The Loss of the Expanded Child Tax Credit is a Loss for our Children
By Alison Maurice, Alliance to End Hunger
It has been a year since Congress passed the historic American Rescue Plan (ARP) in response to the continued hardships of the COVID-19 pandemic. The package made critical investments in domestic nutrition programs, such as extending Pandemic EBT (P-EBT), a 15% boost in Supplemental Nutrition Assistance Program (SNAP) benefits, and additional investments in the Special Supplemental Nutrition Program for Women, Infants, and Children (WIC) and senior nutrition programs.
The ARP also expanded the Child Tax Credit (CTC) through an increase in the credit and advanced monthly payments to families, as opposed to the typical annual tax season payments. However, one of the most crucial and consequential change to the CTC was its ability to reach households that previously did not earn enough income to be eligible.
“One of the most crucial and consequential change to the CTC was its ability to reach households that previously did not earn enough income to be eligible.”
From July to December 2021, the advanced monthly payments provided a lifeline helping parents put food on the table for their children. In fact, according to the U.S. Census Bureau, the expanded CTC benefit proved to be an effective tool for addressing childhood hunger. Nearly half of parents who received the monthly child tax credit used the money for food. Columbia University’s initial CTC research found that the first monthly CTC payment was associated with a 25% decline in food insufficiency (sometimes or often not having enough to eat in the last 7 days) for households with children. Further, Columbia’s research found that the CTC’s greatest impact on reducing food insufficiency was concentrated among families with 2019 pre-tax incomes of less than $35,000, and benefits strongly reduced food insufficiency among low-income Black, Latino, and White families alike.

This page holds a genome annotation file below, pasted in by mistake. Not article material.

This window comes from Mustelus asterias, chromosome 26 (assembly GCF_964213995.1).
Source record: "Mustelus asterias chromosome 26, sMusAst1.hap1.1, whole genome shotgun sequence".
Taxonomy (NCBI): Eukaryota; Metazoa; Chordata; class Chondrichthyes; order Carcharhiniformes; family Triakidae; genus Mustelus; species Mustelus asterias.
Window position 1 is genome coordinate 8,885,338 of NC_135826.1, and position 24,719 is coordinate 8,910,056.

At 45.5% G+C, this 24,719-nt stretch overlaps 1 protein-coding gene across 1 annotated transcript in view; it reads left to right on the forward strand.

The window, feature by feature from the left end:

Unfortunately, the expanded monthly CTC benefit ended in December 2021, and by January 2022 — just one month after families lost the expanded monthly credit — 3.7 million more children were pushed into poverty. Children living in poverty face numerous uphill battles, including accessing nutritious foods. Children who struggle with hunger have poorer academic outcomes and are at a higher risk of developing diet related diseases. Allowing the CTC to return to the status quo is a choice that will hinder an equitable recovery from COVID, as revealed by the rapid increase in child poverty just one month after the expanded monthly tax credit expired.
“Just one month after families lost the expanded monthly credit — 3.7 million more children were pushed into poverty.”
Congress must prioritize children and ensure that low-income families have the resources they need to feed their children. We need to push a strong and united call on Congress to invest in long-term solutions and expand the CTC while ensuring the credit is inclusive of all low-income families with children. The expanded CTC proved its real and immediate effect on a family’s financial freedom to prioritize spending as needed. Losing the expanded credit put children directly back into hardship and will cost our country dearly in the future. Congress must act now.